© 2024 Milwaukee Public Media is a service of UW-Milwaukee's College of Letters & Science
Play Live Radio
Next Up:
0:00 0:00
Available On Air Stations

Tax deadline arrives as the IRS embarks on a 10-year, $80 billion makeover


More than 90 million people have filed tax returns so far this year, but some of us wait till the last minute. And for most people, that's midnight tonight.


The IRS has automatically extended the deadline for parts of some states that have experienced natural disasters, such as California, Alabama and Tennessee. Taxes come due this year as the IRS is embarking on a 10-year, $80 billion makeover to crack down on tax cheats and improve customer service.

FADEL: NPR's Scott Horsley joins us now. Happy tax day, Scott.

SCOTT HORSLEY, BYLINE: Good morning, Leila.

FADEL: Good morning. So let's talk about that $80 billion. How's the IRS going to spend it, and what will that mean for taxpayers?

HORSLEY: Some of the money is going to go to replace outdated computer hardware. A lot of it's going to go for new personnel so the IRS can do a better job of collecting the money the government needs to operate. You know, for more than a decade, the agency has been starved of resources. So the new IRS commissioner, Danny Werfel, plans to hire a lot more auditors and lawyers to make sure that wealthy people pay the taxes they owe.


DANNY WERFEL: Despite what some might think or say, these public servants within the IRS are armed only with calculators and their skills to help us address complex issues.

HORSLEY: Now, the administration says the stepped-up enforcement will focus on people making more than $400,000 a year, especially those with the most complicated returns and more avenues for cheating. For the average wage earner, the IRS already knows how much money you make, so the opportunities for tax evasion are pretty limited.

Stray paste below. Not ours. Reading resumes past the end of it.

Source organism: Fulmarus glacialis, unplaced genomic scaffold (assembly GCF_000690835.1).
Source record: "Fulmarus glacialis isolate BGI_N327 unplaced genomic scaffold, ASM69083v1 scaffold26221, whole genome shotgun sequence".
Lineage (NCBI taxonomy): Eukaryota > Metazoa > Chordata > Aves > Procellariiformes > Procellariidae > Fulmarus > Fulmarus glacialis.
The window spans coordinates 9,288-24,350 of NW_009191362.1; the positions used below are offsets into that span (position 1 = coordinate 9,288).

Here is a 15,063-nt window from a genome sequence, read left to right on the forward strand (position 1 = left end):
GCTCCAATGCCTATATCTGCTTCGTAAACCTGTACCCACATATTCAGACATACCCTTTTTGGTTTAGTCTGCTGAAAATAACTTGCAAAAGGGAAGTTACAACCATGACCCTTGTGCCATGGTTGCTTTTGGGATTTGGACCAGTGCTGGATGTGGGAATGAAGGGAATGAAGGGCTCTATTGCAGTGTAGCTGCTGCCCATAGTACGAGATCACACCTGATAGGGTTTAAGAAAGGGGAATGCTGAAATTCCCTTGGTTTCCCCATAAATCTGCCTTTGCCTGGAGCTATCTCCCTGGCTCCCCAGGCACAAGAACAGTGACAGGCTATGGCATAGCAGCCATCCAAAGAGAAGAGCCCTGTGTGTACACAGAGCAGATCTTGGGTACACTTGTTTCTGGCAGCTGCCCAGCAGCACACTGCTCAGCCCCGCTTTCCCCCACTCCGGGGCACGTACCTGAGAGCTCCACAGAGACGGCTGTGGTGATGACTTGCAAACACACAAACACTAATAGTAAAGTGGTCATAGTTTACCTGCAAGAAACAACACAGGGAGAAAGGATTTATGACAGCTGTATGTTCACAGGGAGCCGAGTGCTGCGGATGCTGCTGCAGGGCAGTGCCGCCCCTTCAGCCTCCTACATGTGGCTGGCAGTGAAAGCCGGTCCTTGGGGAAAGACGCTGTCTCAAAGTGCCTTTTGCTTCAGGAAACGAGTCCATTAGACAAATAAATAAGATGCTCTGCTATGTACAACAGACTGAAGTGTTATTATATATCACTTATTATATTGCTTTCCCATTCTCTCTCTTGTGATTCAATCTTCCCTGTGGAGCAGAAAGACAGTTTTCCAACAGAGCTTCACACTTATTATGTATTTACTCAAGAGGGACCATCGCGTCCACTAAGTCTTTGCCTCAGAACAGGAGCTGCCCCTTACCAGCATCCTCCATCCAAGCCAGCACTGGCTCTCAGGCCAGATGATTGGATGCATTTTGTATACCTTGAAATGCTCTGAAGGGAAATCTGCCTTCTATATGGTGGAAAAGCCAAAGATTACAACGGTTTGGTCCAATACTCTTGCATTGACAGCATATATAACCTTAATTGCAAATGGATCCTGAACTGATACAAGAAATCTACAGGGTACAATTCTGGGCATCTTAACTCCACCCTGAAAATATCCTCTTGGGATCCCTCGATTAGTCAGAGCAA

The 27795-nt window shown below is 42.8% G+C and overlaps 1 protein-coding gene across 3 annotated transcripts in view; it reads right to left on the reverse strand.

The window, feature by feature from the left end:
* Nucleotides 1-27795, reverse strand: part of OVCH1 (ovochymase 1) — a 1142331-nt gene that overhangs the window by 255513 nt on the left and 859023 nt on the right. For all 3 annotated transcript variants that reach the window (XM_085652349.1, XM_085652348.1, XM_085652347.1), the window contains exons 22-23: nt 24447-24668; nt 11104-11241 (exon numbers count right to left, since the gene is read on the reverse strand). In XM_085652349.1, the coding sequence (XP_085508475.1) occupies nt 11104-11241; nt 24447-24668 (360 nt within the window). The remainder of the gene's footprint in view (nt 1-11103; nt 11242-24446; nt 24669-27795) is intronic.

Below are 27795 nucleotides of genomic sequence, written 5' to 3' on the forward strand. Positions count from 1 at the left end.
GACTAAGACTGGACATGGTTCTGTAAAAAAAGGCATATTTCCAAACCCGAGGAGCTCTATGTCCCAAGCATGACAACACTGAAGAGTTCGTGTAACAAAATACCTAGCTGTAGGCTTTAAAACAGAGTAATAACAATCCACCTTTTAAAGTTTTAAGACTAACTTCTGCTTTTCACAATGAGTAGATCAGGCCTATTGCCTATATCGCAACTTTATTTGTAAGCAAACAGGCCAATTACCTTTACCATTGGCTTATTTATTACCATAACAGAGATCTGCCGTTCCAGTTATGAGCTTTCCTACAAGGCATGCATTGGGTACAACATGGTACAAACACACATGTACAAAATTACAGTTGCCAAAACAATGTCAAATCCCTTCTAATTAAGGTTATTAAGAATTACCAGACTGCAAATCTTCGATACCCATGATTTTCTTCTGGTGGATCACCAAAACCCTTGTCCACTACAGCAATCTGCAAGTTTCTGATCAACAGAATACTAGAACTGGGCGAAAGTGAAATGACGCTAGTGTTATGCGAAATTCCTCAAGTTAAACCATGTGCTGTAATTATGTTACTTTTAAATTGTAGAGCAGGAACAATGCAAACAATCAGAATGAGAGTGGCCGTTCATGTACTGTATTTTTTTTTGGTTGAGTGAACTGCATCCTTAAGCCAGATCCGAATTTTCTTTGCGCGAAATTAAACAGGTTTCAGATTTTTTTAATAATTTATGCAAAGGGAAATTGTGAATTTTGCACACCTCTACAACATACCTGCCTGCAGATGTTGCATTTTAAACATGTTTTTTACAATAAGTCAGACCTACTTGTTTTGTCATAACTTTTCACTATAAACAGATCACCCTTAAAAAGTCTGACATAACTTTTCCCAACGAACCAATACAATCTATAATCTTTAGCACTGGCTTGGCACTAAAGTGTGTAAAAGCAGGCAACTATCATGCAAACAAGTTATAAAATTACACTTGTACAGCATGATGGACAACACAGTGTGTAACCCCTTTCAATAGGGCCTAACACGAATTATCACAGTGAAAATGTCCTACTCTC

FADEL: The image of a bunch of public servants armed with calculators. So what's the IRS doing to improve customer service?

HORSLEY: Customer service really suffered in recent years, especially during the depths of the pandemic. Last year, for example, 9 out of 10 phone calls to the IRS went unanswered. This year, though, the agency has hired 5,000 more people to help staff the phone lines.


COMPUTER-GENERATED VOICE: Welcome to the Internal Revenue Service. To continue in English, press 1.

HORSLEY: Hold times have been cut from an average of 27 minutes last year to just four minutes this year. And Treasury Secretary Janet Yellen says the agency is now consistently answering 80 to 90% of the incoming calls.


JANET YELLEN: That is a dramatic improvement compared to the previous filing season.

HORSLEY: Yellen says this $80 billion investment will transform the IRS into what she calls a modern, 21st century agency. That means more speedy online communication with taxpayers, less mailing of paper back and forth. Of course, there are always some folks who like doing things the old-fashioned way.

FADEL: Yeah. And you spoke with one of those people. Tell us about him.

HORSLEY: Yeah, I talked to Jay Zagorsky, who's a professor at Boston University's Questrom School of Business. He's a big believer in cash, which he says works even when the power goes out or the internet's down. He owed the government just over a thousand dollars in taxes this year, and, as an experiment, he tried to pay the bill in cash.

JAY ZAGORSKY: My goal was not to be a protest at all. As a matter of fact, I went to the bank and got crisp $100 bills and exact change to make this process as easy as possible for the IRS.

HORSLEY: Now, the IRS does have instructions on its website for how to pay in cash, but it's not easy. You have to make an appointment. Zagorsky actually had to make two trips to the IRS. Various retailers will accept cash payments for the agency, and you can buy a prepaid credit card and then pay online. But, you know, all those options have fees attached, and Zagorsky thinks it ought to be easier, especially for the 6 million people who don't have a bank account. Of course, a lot of those folks have the opposite problem - not how to pay additional taxes due, but how to affordably collect their refund.

FADEL: NPR's Scott Horsley. Thanks, Scott.

HORSLEY: You're welcome. Transcript provided by NPR, Copyright NPR.

Leila Fadel is a national correspondent for NPR based in Los Angeles, covering issues of culture, diversity, and race.
Scott Horsley is NPR's Chief Economics Correspondent. He reports on ups and downs in the national economy as well as fault lines between booming and busting communities.